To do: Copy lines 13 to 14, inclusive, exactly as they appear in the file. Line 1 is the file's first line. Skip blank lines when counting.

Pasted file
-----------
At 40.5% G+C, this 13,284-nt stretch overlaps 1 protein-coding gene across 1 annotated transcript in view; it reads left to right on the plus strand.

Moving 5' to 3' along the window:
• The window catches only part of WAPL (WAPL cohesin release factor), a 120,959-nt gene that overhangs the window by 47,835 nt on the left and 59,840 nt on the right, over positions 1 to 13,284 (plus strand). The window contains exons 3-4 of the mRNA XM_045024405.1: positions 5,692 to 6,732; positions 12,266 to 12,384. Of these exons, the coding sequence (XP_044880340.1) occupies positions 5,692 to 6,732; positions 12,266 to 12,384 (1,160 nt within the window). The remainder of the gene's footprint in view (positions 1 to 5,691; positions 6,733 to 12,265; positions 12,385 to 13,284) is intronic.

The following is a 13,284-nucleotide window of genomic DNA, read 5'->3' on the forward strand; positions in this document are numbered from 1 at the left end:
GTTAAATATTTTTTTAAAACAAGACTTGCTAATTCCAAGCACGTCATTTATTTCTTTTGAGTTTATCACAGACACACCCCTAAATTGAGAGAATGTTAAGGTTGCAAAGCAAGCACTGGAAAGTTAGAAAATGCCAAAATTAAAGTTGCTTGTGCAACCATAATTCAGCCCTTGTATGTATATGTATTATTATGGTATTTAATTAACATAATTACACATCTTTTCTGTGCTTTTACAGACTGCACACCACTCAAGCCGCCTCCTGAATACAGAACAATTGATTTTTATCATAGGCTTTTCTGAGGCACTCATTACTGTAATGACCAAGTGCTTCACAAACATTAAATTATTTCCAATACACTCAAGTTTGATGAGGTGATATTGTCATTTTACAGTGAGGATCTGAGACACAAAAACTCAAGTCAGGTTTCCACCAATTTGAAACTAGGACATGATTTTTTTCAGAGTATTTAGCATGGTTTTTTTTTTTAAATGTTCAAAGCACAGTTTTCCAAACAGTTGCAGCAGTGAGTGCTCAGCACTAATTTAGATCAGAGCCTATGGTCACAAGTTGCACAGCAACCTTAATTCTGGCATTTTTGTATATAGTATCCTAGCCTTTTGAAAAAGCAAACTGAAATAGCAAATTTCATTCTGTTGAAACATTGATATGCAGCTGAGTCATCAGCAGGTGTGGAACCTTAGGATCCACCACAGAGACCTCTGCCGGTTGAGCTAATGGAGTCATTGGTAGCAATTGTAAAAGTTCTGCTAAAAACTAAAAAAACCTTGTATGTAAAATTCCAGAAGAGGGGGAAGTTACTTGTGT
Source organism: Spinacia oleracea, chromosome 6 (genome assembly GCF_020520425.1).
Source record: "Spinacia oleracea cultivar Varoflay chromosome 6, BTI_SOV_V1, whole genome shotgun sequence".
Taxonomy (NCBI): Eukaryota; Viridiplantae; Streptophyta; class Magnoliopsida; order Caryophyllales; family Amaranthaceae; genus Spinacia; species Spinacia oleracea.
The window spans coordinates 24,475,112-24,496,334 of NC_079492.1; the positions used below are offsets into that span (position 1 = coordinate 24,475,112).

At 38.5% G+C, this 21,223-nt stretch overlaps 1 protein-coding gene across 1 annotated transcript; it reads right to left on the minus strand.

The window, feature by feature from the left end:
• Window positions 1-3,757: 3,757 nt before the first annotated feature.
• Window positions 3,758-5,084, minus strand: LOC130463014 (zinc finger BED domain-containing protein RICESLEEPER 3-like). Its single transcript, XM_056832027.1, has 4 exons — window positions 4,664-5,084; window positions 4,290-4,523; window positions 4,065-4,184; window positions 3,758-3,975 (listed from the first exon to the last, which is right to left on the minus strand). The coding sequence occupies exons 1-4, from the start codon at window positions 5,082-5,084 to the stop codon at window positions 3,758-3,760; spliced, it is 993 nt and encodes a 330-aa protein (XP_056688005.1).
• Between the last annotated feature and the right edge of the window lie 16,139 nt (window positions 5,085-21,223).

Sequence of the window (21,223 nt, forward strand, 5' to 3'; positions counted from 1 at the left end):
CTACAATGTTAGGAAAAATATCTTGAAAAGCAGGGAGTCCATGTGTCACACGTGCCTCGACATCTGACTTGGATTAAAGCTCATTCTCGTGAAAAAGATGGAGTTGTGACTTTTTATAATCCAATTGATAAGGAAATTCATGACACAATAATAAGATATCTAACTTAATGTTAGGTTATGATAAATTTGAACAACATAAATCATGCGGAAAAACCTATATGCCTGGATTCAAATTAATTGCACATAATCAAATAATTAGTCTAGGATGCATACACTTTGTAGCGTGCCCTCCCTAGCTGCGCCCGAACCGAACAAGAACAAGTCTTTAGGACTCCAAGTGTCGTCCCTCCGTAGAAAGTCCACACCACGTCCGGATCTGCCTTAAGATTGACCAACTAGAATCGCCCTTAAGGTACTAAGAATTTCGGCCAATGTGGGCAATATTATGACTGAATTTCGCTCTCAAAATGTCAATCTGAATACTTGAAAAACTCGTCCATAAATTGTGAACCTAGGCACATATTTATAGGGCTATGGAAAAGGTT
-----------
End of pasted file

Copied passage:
• Window positions 3,758-5,084, minus strand: LOC130463014 (zinc finger BED domain-containing protein RICESLEEPER 3-like). Its single transcript, XM_056832027.1, has 4 exons — window positions 4,664-5,084; window positions 4,290-4,523; window positions 4,065-4,184; window positions 3,758-3,975 (listed from the first exon to the last, which is right to left on the minus strand). The coding sequence occupies exons 1-4, from the start codon at window positions 5,082-5,084 to the stop codon at window positions 3,758-3,760; spliced, it is 993 nt and encodes a 330-aa protein (XP_056688005.1).
• Between the last annotated feature and the right edge of the window lie 16,139 nt (window positions 5,085-21,223).